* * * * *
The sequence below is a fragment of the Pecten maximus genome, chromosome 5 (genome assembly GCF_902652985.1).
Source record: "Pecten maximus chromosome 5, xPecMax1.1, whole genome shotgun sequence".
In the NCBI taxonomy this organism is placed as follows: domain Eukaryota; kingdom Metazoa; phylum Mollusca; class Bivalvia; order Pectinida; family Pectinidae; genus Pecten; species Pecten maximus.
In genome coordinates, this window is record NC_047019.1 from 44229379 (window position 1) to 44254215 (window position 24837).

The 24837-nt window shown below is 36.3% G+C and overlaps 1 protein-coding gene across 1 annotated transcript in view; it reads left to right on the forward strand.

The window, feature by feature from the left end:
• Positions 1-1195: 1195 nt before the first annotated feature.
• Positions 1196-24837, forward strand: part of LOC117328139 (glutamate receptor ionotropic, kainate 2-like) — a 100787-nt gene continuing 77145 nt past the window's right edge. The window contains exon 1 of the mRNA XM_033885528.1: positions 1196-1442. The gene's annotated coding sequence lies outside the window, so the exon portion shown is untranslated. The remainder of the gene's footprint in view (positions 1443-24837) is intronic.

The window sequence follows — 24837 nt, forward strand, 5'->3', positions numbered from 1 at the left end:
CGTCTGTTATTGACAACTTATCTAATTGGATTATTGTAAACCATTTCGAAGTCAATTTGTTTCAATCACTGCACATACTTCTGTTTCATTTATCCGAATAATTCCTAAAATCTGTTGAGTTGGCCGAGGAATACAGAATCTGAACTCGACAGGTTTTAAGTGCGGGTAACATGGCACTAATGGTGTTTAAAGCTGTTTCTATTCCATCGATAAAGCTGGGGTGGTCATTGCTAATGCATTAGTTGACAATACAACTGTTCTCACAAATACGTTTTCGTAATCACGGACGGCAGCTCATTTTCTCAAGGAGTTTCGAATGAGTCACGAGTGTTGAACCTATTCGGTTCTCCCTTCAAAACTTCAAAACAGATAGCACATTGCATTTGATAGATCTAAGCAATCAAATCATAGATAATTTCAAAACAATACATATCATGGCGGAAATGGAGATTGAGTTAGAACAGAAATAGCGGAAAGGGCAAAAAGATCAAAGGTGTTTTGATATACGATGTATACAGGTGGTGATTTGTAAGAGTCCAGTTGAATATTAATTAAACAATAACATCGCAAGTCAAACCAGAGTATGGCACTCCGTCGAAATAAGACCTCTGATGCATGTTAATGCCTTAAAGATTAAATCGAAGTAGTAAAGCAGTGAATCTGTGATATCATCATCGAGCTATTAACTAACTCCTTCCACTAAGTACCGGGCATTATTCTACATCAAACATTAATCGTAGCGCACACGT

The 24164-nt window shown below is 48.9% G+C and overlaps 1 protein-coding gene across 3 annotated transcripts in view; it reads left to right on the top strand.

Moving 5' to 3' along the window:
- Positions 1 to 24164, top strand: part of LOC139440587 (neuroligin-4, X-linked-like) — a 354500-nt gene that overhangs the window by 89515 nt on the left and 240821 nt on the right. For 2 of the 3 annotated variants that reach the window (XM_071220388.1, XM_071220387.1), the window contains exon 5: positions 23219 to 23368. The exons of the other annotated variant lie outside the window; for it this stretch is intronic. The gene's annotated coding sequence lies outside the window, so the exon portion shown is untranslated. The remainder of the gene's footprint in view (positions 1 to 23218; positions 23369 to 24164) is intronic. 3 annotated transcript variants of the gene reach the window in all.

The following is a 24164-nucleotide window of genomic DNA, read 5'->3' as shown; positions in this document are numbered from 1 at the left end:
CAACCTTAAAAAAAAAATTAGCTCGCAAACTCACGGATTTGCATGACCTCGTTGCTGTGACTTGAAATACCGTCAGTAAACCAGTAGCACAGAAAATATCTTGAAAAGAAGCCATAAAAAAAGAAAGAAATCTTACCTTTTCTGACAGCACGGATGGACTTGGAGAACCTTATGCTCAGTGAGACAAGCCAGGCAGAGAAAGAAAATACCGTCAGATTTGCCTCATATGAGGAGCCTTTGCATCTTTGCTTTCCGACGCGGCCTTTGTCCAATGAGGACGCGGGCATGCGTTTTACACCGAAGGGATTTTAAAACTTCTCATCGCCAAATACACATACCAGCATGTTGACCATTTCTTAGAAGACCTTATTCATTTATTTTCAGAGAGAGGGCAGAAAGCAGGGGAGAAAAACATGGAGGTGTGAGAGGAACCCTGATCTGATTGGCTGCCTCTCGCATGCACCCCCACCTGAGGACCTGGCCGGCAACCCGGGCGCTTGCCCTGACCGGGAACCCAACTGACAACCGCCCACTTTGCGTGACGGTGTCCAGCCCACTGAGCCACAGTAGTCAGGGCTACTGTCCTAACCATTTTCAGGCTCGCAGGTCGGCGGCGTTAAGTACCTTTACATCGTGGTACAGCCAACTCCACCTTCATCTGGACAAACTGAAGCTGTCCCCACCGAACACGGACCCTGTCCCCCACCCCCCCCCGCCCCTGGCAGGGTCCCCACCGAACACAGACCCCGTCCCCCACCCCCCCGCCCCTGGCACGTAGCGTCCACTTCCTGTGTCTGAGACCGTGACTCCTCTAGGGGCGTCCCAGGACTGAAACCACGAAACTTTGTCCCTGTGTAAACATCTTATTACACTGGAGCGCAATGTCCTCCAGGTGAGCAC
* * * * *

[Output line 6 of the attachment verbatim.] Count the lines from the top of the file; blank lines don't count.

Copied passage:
The window, feature by feature from the left end: